Objective: This report analyzes the safety and efficacy of carbon dioxide digital subtraction angiography (CO(2)-DSA) for EVAR in a group of patients with renal insufficiency compared with a concurrent group of patients with normal renal function undergoing EVAR with iodinated contrast angiography (ICA).
Methods: Between 2003 and 2005, 100 consecutive patients who underwent EVAR using ICA, CO(2)-DSA, or both were retrospectively reviewed, and preoperative, intraoperative, postoperative, and follow-up variables were collected. Patients were divided into two groups depending on renal function and contrast used. Group I comprised patients with normal renal function in whom ICA was used exclusively, and group II patients had a serum creatinine >or=1.5 mg/dL, and CO(2)-DSA was used preferentially and supplemented with ICA, when necessary. The two groups were compared for the outcomes of successful graft placement, renal function, endoleak type, and frequency, and the need for graft revision. Comparisons were made using chi(2) analysis, Student t test, and the Fisher exact test.
Results: A total of 84 EVARs were performed in group I and 16 in group II. Patient demographics and risk factors were similar between groups with the exception of serum creatinine, which was significantly increased in group II (1.8 mg/dL vs 1.0 mg/dL P < .0005). All 100 endografts were successfully implanted. Patients in group II had longer fluoroscopy times, longer operative times, and increased radiation exposure, and 13 of 16 patients required supplemental ICA. Mean iodinated contrast use was 27 mL for group II vs 148 mL in group I (P < .0005). Mean postoperative serum creatinine was unchanged from baseline, and 30-day morbidity was similar for both groups. No patient required dialysis. No patients died. Perioperatively, and at 1 and 6 months, the endoleak type and incidence and need for endograft revision was no different between groups.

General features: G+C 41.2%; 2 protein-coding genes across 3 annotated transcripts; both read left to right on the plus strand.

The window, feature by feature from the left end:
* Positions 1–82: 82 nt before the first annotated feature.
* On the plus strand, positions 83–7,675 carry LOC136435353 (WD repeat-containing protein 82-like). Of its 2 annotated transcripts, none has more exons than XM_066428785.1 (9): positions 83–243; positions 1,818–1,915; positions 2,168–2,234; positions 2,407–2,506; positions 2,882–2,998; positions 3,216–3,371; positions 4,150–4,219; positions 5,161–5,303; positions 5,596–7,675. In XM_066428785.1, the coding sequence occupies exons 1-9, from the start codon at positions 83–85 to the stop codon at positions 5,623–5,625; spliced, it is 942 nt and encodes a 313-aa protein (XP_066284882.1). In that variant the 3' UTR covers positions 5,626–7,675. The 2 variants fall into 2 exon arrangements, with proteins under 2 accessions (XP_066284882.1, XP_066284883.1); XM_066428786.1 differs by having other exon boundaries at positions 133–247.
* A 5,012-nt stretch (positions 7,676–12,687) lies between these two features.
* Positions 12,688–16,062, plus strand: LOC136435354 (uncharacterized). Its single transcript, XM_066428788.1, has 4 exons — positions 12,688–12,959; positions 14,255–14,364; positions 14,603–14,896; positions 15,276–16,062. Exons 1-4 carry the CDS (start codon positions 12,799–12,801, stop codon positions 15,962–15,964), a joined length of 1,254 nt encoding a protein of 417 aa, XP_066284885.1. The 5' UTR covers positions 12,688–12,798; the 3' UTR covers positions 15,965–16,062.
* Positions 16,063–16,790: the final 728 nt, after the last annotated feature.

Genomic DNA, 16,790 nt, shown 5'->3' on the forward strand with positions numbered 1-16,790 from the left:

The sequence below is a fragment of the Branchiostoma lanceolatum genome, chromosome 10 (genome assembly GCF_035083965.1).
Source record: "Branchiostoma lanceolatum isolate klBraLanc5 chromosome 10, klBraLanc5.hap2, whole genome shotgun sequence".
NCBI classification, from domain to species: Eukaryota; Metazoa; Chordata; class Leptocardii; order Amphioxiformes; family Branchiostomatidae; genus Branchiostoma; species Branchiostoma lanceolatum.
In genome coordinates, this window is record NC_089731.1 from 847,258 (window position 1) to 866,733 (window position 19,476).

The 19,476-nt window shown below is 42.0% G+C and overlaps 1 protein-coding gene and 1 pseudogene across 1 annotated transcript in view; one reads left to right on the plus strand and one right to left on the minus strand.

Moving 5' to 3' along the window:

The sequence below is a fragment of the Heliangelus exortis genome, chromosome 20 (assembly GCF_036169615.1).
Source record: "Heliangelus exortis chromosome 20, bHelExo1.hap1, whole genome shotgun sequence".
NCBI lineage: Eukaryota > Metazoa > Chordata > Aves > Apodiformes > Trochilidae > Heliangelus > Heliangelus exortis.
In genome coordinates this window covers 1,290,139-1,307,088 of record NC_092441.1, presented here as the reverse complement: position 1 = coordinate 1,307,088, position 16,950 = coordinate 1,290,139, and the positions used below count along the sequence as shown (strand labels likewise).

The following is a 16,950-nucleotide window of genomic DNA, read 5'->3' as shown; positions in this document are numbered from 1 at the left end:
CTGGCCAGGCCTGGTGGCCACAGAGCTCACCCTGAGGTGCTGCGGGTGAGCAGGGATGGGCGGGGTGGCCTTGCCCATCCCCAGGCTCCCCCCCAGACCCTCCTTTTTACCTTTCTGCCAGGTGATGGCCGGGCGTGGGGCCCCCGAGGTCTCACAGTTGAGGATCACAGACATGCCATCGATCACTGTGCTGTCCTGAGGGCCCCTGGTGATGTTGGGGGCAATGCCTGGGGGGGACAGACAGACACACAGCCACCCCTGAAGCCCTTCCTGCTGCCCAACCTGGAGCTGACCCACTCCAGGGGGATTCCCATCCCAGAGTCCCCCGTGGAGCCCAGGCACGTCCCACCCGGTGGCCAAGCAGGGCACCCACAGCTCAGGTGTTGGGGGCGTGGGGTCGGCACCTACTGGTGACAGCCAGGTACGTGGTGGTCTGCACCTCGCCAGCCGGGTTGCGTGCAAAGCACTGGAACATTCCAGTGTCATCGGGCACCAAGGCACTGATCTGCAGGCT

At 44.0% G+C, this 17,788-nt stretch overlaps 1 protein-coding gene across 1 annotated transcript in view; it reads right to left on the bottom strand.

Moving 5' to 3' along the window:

Conclusions: CO(2)-DSA is safe, can be used to guide EVAR, and provides outcomes similar to ICA-guided EVAR. CO2-DSA protects renal function in the azotemic patient by lessening the need for iodinated contrast and associated nephrotoxicity, but with the tradeoff of longer fluoroscopy and operating room times and increased radiation exposure.